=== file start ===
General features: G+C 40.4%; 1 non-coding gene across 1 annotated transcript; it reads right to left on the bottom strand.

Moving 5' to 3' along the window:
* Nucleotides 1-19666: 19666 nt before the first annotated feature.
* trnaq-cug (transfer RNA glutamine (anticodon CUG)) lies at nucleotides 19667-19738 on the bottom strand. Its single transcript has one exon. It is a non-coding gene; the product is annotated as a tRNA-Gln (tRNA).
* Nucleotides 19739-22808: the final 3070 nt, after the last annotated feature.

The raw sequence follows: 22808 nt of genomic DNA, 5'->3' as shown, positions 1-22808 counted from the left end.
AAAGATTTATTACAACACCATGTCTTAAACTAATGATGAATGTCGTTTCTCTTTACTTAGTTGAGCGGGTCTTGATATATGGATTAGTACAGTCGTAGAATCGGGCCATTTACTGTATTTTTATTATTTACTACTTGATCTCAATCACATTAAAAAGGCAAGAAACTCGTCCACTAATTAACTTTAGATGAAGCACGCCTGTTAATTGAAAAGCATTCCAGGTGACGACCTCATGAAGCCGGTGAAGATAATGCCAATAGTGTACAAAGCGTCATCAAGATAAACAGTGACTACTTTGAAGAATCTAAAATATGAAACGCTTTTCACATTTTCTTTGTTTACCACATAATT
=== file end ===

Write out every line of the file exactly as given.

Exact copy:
General features: G+C 40.4%; 1 non-coding gene across 1 annotated transcript; it reads right to left on the bottom strand.

Moving 5' to 3' along the window:
* Nucleotides 1-19666: 19666 nt before the first annotated feature.
* trnaq-cug (transfer RNA glutamine (anticodon CUG)) lies at nucleotides 19667-19738 on the bottom strand. Its single transcript has one exon. It is a non-coding gene; the product is annotated as a tRNA-Gln (tRNA).
* Nucleotides 19739-22808: the final 3070 nt, after the last annotated feature.

The raw sequence follows: 22808 nt of genomic DNA, 5'->3' as shown, positions 1-22808 counted from the left end.
AAAGATTTATTACAACACCATGTCTTAAACTAATGATGAATGTCGTTTCTCTTTACTTAGTTGAGCGGGTCTTGATATATGGATTAGTACAGTCGTAGAATCGGGCCATTTACTGTATTTTTATTATTTACTACTTGATCTCAATCACATTAAAAAGGCAAGAAACTCGTCCACTAATTAACTTTAGATGAAGCACGCCTGTTAATTGAAAAGCATTCCAGGTGACGACCTCATGAAGCCGGTGAAGATAATGCCAATAGTGTACAAAGCGTCATCAAGATAAACAGTGACTACTTTGAAGAATCTAAAATATGAAACGCTTTTCACATTTTCTTTGTTTACCACATAATT